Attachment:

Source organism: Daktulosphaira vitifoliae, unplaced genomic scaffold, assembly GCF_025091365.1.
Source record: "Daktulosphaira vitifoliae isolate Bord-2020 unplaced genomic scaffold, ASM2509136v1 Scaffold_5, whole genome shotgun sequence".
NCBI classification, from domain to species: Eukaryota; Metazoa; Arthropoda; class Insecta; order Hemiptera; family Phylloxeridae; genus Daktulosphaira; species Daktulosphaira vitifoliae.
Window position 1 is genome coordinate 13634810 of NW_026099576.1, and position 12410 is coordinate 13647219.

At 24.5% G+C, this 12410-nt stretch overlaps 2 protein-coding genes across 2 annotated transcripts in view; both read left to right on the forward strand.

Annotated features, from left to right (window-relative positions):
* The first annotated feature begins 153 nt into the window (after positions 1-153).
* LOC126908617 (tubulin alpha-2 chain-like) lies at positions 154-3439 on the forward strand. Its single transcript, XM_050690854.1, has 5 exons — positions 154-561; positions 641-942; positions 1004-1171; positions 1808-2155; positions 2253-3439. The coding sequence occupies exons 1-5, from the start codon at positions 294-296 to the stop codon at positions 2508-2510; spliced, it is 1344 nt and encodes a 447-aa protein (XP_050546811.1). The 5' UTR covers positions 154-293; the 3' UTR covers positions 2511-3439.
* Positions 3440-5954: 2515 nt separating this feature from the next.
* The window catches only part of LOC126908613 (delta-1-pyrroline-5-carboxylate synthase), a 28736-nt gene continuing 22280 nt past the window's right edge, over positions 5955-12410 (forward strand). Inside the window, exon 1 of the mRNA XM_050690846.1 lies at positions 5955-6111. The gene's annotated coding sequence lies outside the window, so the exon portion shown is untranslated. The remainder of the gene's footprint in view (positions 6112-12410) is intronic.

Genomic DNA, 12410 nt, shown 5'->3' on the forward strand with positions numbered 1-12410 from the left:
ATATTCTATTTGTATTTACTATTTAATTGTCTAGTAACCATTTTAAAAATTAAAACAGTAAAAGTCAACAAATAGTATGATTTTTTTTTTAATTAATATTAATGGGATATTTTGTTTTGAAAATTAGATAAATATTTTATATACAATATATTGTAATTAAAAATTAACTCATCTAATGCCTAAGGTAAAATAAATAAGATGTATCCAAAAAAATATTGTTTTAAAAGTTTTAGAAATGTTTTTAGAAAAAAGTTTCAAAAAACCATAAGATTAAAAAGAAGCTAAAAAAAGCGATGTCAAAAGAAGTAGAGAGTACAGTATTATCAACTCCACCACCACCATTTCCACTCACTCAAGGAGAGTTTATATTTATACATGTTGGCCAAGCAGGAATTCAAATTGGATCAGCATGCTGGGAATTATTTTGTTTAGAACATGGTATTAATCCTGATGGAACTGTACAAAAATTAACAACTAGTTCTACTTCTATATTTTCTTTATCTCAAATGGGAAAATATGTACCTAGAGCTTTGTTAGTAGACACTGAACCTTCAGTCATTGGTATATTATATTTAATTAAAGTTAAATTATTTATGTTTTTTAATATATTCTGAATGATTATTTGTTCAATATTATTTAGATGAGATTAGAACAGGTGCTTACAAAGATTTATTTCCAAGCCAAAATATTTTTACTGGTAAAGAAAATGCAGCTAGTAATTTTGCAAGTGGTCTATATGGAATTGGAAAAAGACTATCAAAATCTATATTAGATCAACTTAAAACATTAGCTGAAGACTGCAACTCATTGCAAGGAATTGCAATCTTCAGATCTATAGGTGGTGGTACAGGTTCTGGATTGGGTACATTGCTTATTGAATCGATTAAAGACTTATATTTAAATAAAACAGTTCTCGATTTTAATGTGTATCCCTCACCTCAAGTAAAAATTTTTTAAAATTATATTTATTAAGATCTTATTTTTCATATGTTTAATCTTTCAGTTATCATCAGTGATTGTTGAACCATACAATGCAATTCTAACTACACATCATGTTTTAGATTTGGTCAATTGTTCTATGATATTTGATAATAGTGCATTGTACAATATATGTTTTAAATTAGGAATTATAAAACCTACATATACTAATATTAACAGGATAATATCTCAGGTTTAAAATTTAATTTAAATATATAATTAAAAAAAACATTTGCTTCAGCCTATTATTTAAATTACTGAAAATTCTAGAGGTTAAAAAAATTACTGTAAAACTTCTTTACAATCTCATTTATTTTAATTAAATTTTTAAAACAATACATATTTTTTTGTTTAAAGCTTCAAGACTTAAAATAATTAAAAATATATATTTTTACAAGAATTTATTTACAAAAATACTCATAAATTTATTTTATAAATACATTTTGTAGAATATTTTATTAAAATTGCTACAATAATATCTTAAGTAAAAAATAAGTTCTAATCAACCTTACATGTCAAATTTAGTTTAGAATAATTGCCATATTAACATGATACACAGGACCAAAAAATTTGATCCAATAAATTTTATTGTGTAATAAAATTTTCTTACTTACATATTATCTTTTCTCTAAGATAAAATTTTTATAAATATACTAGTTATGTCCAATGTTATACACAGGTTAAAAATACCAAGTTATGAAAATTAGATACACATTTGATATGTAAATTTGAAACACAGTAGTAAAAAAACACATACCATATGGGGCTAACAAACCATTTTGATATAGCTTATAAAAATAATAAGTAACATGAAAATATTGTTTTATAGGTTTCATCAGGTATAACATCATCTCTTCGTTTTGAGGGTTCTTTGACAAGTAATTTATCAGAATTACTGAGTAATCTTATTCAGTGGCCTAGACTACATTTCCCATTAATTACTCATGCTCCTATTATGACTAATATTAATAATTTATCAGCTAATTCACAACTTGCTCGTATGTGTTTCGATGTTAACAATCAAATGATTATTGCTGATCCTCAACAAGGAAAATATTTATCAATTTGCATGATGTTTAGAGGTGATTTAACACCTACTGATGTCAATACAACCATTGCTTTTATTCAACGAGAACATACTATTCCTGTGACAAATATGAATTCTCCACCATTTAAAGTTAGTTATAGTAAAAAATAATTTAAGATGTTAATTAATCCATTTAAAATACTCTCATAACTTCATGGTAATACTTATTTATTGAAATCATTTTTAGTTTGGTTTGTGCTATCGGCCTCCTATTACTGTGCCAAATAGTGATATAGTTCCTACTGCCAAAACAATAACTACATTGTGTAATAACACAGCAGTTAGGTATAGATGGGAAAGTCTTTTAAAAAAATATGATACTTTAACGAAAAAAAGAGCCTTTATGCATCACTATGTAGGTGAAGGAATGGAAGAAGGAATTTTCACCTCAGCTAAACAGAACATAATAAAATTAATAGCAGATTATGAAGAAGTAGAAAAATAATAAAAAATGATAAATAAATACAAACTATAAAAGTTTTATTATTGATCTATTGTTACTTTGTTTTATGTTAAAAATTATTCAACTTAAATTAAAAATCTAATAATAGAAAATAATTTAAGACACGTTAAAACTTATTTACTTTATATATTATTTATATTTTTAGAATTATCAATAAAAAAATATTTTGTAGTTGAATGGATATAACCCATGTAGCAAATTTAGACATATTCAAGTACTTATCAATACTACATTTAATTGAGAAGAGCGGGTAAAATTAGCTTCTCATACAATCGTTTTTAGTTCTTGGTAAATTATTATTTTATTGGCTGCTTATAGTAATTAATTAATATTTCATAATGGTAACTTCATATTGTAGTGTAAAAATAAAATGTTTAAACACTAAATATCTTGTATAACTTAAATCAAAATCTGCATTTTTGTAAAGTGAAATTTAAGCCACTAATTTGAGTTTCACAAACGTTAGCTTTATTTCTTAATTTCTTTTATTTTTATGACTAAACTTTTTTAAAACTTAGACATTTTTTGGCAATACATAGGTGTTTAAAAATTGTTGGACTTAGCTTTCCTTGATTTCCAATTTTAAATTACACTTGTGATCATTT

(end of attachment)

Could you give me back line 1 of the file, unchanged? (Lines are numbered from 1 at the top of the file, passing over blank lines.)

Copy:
Source organism: Daktulosphaira vitifoliae, unplaced genomic scaffold, assembly GCF_025091365.1.